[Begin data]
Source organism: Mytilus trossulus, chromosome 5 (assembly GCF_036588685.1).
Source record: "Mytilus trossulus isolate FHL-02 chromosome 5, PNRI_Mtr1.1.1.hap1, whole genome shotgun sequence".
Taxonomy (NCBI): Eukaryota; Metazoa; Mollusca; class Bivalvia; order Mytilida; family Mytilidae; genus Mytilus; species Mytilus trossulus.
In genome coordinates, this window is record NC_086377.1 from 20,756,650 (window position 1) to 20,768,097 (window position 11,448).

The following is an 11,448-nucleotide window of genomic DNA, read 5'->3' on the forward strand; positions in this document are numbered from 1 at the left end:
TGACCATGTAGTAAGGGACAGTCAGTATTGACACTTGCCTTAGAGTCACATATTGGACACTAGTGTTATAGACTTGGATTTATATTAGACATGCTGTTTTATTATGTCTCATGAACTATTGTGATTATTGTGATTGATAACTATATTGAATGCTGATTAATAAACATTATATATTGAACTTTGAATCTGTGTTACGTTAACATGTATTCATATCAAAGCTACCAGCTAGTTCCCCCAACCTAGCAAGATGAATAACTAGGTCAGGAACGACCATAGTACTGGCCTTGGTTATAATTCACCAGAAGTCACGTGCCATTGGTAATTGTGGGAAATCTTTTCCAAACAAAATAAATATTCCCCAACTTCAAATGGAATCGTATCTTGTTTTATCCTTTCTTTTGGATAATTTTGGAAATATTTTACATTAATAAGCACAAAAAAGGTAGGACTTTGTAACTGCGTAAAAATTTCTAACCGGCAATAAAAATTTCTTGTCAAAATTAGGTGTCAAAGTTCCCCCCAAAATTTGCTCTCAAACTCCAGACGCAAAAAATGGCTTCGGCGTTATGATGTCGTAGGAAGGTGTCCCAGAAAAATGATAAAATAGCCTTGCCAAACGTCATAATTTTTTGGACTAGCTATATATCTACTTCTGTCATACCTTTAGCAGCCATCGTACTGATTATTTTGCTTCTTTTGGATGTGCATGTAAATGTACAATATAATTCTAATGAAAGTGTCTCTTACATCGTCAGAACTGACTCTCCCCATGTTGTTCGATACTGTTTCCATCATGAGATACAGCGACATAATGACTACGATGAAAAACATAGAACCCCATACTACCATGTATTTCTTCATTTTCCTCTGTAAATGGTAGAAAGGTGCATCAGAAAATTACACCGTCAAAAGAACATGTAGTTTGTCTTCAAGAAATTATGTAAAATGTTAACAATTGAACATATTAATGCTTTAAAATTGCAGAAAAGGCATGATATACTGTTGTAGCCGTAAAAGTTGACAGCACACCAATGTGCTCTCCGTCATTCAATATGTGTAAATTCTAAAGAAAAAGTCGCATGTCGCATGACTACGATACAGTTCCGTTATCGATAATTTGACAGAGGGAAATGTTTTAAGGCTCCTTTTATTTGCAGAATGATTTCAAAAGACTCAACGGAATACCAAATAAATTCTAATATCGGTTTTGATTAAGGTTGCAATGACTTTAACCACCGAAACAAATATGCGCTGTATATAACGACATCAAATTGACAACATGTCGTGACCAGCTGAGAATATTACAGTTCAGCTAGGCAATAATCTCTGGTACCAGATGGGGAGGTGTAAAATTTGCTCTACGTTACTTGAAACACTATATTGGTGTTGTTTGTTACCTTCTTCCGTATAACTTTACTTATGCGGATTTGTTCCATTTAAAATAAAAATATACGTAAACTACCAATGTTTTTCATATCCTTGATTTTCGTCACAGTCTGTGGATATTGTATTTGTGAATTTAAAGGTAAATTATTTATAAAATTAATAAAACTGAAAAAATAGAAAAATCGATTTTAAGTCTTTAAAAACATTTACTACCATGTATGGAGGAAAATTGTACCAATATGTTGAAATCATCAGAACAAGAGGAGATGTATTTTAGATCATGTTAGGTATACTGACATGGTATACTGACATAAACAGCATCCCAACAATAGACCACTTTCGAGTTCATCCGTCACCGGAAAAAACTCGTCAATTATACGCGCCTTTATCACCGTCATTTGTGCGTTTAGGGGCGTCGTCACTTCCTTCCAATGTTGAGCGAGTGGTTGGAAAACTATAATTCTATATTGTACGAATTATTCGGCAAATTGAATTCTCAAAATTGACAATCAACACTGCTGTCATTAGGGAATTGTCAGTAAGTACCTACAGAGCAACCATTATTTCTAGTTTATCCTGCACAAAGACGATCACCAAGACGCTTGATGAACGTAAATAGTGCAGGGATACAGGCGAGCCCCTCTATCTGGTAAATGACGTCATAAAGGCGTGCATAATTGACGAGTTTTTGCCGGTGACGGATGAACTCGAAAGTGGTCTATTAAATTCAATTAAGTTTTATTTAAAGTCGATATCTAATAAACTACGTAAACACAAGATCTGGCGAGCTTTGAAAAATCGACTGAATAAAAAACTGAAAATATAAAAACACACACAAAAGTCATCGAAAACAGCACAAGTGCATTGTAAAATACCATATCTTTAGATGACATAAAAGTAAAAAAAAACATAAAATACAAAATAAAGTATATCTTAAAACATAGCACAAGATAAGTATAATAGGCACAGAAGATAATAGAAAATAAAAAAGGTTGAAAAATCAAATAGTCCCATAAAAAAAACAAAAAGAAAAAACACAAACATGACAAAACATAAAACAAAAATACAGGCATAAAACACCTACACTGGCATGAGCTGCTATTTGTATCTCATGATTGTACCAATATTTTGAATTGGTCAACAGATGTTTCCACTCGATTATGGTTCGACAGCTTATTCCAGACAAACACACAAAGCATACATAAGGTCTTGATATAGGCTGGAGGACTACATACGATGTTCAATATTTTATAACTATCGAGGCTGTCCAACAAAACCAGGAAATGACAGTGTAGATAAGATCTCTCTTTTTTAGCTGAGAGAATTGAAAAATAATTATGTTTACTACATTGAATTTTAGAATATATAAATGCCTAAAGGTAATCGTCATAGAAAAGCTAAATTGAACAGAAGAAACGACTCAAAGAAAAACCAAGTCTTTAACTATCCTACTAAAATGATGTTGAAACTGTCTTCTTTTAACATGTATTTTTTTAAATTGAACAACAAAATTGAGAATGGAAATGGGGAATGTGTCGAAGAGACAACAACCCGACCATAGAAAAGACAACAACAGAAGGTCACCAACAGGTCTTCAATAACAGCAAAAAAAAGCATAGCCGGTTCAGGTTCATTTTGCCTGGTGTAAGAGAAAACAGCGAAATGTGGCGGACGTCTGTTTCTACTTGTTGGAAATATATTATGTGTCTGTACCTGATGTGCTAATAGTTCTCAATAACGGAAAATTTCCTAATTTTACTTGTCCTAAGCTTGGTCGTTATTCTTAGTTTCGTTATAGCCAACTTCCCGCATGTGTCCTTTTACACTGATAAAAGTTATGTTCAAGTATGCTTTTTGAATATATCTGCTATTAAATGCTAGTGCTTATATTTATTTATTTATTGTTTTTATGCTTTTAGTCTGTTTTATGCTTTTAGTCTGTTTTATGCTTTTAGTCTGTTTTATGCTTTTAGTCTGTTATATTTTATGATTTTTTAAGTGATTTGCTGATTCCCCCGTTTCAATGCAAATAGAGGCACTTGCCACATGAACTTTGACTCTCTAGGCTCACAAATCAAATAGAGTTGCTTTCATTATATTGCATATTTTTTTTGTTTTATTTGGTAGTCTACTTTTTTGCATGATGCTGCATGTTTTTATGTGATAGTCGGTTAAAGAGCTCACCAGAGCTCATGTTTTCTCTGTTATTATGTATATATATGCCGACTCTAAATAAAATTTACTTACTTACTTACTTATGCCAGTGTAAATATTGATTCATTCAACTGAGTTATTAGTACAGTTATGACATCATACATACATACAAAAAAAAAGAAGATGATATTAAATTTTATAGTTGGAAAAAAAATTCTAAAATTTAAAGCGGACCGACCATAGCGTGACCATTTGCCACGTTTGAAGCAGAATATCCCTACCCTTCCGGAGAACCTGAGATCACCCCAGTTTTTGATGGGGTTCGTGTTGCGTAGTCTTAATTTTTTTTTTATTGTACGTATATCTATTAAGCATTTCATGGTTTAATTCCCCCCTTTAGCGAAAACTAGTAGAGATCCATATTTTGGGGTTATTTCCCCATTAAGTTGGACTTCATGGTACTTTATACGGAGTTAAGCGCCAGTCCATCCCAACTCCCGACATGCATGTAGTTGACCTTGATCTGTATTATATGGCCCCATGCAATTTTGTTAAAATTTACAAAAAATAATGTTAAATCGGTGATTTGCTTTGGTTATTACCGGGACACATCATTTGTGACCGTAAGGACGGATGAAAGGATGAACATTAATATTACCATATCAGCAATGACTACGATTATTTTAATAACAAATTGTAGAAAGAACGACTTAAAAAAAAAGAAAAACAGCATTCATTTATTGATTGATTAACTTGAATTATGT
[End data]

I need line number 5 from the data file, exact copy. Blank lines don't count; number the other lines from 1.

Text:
The following is an 11,448-nucleotide window of genomic DNA, read 5'->3' on the forward strand; positions in this document are numbered from 1 at the left end: